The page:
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Senator Kimberly Yee announced today she will speak at the 2016 Republican National Convention in Cleveland on Monday, July 18th at approximately 2:30 p.m. EST. Senator Yee is from Phoenix and represents the 20th Legislative District of northwest Phoenix and parts of Glendale. She is Chair of the Senate Committee on Commerce and Workforce Development, Vice Chair of the Education Committee and serves on the Committees on Health and Human Services and Finance. She is currently running unopposed for Senate Majority Leader in the 53rd Legislative Session.
Last week, Senator Yee was named among the nation’s 25 Most Influential Women in State Politics by Congressional Quarterly’s Roll Call. GOPAC, the largest Republican state and local political training organization, named Senator Yee one of its 2016 Class of Emerging Leaders, a group of promising legislators selected nationwide for their potential and ability to impact their state and the Republican Party at the leadership level. The RNC has recognized her among their “Rising Stars”.
“It is an honor to be a chosen as a convention speaker. Since a young age, I’ve watched the Republican national convention and to be on the stage on Monday is a perspective I never would have imagined. I look forward to sharing my story and the values I share with the Republican Party,” said Senator Yee.
Conservative lawmaker blazes a trail for Asian-Americans in the GOP
When Kimberly Yee ran for a full term in the Arizona House of Representatives in 2010, political consultants had a few suggestions on how to address her Chinese heritage. One said she should use her husband’s last name —Mar —which somehow seemed less Asian, even though he is also of Chinese descent. Another suggested she drop her last name altogether from campaign signs, which would simply read: “KIMBERLY.” Yee was taken aback. “I said, ‘I’ll find out on election day whether Arizonans are ready for their first Asian-American woman in the legislature,” she said in an interview with Roll Call. The campaign signs had her full name. It turns out Arizonans were ready, and the self-described “family values, fiscal conservative” Republican from Phoenix has since made her mark on a host of issues, including abortion and education, while also digging into the underbelly of state government. In her time in office, she’s butted heads with the state’s Republican governor, Doug Ducey, on appointees that she felt were unqualified.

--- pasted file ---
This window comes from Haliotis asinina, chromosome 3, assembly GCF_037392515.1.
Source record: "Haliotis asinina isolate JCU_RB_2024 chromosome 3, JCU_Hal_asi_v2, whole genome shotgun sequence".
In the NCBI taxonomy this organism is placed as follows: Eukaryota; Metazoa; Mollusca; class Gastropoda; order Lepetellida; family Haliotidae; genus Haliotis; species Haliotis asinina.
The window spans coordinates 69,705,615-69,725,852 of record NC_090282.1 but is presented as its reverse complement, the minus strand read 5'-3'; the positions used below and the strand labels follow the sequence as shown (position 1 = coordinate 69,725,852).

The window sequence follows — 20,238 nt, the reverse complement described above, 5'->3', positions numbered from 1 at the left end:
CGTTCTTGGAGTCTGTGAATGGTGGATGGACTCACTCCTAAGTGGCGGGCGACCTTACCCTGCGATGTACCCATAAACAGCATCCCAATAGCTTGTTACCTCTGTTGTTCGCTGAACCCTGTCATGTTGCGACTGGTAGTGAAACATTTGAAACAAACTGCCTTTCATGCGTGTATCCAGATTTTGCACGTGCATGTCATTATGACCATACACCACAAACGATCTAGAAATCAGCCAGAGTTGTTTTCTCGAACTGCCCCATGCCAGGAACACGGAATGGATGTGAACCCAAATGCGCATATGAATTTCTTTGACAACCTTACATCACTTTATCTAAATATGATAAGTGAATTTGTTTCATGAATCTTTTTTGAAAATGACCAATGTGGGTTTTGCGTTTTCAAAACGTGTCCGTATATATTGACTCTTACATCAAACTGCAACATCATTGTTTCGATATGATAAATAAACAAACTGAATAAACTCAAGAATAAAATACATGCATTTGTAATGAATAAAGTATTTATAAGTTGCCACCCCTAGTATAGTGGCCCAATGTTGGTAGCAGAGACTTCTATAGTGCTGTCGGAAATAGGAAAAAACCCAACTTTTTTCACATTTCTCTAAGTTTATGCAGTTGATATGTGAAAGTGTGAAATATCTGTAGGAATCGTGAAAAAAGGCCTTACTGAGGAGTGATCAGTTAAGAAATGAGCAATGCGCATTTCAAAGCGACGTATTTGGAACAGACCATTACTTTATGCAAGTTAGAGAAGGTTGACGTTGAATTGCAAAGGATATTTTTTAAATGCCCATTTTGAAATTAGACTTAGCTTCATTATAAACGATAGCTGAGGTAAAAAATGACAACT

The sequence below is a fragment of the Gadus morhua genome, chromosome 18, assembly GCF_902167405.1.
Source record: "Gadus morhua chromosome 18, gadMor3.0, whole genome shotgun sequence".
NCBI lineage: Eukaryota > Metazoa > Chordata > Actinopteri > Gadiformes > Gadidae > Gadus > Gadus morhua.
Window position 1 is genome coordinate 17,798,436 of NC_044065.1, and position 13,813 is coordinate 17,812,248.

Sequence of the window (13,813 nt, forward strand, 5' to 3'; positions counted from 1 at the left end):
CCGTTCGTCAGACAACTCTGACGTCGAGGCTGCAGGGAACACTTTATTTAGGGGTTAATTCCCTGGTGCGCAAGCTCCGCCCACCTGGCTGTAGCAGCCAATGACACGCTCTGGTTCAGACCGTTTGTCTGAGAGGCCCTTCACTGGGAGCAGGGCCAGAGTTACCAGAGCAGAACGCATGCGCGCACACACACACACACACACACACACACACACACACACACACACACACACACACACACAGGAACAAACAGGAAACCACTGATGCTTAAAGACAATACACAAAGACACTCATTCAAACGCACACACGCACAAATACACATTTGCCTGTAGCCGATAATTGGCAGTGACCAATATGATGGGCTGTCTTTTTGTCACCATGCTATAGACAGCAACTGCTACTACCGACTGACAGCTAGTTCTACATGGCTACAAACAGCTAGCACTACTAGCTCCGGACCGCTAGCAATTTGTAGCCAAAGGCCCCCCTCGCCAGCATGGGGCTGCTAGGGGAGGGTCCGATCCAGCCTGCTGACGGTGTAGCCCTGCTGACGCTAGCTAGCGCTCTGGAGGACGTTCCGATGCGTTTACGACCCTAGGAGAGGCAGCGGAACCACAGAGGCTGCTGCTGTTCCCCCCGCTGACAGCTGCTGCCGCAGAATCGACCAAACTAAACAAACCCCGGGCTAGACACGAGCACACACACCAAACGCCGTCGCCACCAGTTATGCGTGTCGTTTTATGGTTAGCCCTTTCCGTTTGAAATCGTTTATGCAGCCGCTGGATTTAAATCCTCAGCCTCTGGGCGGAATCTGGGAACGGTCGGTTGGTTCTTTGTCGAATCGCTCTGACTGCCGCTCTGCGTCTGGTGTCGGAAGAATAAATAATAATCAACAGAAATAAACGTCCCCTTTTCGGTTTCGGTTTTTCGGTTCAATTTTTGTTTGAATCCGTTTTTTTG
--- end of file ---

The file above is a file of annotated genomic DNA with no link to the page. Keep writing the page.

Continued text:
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This is a summary of major bills and details on the balanced budget put together by the Majority at the Arizona Legislature.
Proposition 124 sailed to easy victory Tuesday amid widespread support from firefighters, police officers and politicians who touted it as a way to improve the financially challenged Public Safety Personnel Retirement System.
Early returns from the Arizona Secretary of State’s Office showed the measure leading by an insurmountable margin in virtually every Arizona county. A large portion of early returns were mail-in ballots that were counted before polls closed at 7 p.m.
“I am just so proud of Arizona firefighters and police officers,” said Bryan Jeffries, president of the 7,000-member Professional Fire Fighters of Arizona. He predicted Prop. 124 would put the pension system back on the road to financial health.